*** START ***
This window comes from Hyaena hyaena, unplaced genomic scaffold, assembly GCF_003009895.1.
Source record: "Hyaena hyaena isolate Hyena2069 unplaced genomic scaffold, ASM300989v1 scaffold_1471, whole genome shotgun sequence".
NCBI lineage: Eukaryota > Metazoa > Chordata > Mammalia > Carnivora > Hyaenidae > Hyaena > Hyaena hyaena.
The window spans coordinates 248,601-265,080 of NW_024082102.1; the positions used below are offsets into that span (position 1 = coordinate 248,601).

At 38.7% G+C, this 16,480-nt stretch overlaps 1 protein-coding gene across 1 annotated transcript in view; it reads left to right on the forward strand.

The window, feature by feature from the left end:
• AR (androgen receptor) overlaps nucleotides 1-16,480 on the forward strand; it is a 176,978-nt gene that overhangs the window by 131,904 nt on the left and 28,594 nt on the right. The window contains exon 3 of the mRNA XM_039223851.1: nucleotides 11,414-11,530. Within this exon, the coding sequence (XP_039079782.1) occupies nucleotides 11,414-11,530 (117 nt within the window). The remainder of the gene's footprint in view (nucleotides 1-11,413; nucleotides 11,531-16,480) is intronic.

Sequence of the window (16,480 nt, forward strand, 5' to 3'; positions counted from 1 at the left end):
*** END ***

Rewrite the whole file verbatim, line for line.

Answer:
This window comes from Hyaena hyaena, unplaced genomic scaffold, assembly GCF_003009895.1.
Source record: "Hyaena hyaena isolate Hyena2069 unplaced genomic scaffold, ASM300989v1 scaffold_1471, whole genome shotgun sequence".
NCBI lineage: Eukaryota > Metazoa > Chordata > Mammalia > Carnivora > Hyaenidae > Hyaena > Hyaena hyaena.
The window spans coordinates 248,601-265,080 of NW_024082102.1; the positions used below are offsets into that span (position 1 = coordinate 248,601).

At 38.7% G+C, this 16,480-nt stretch overlaps 1 protein-coding gene across 1 annotated transcript in view; it reads left to right on the forward strand.

The window, feature by feature from the left end:
• AR (androgen receptor) overlaps nucleotides 1-16,480 on the forward strand; it is a 176,978-nt gene that overhangs the window by 131,904 nt on the left and 28,594 nt on the right. The window contains exon 3 of the mRNA XM_039223851.1: nucleotides 11,414-11,530. Within this exon, the coding sequence (XP_039079782.1) occupies nucleotides 11,414-11,530 (117 nt within the window). The remainder of the gene's footprint in view (nucleotides 1-11,413; nucleotides 11,531-16,480) is intronic.

Sequence of the window (16,480 nt, forward strand, 5' to 3'; positions counted from 1 at the left end):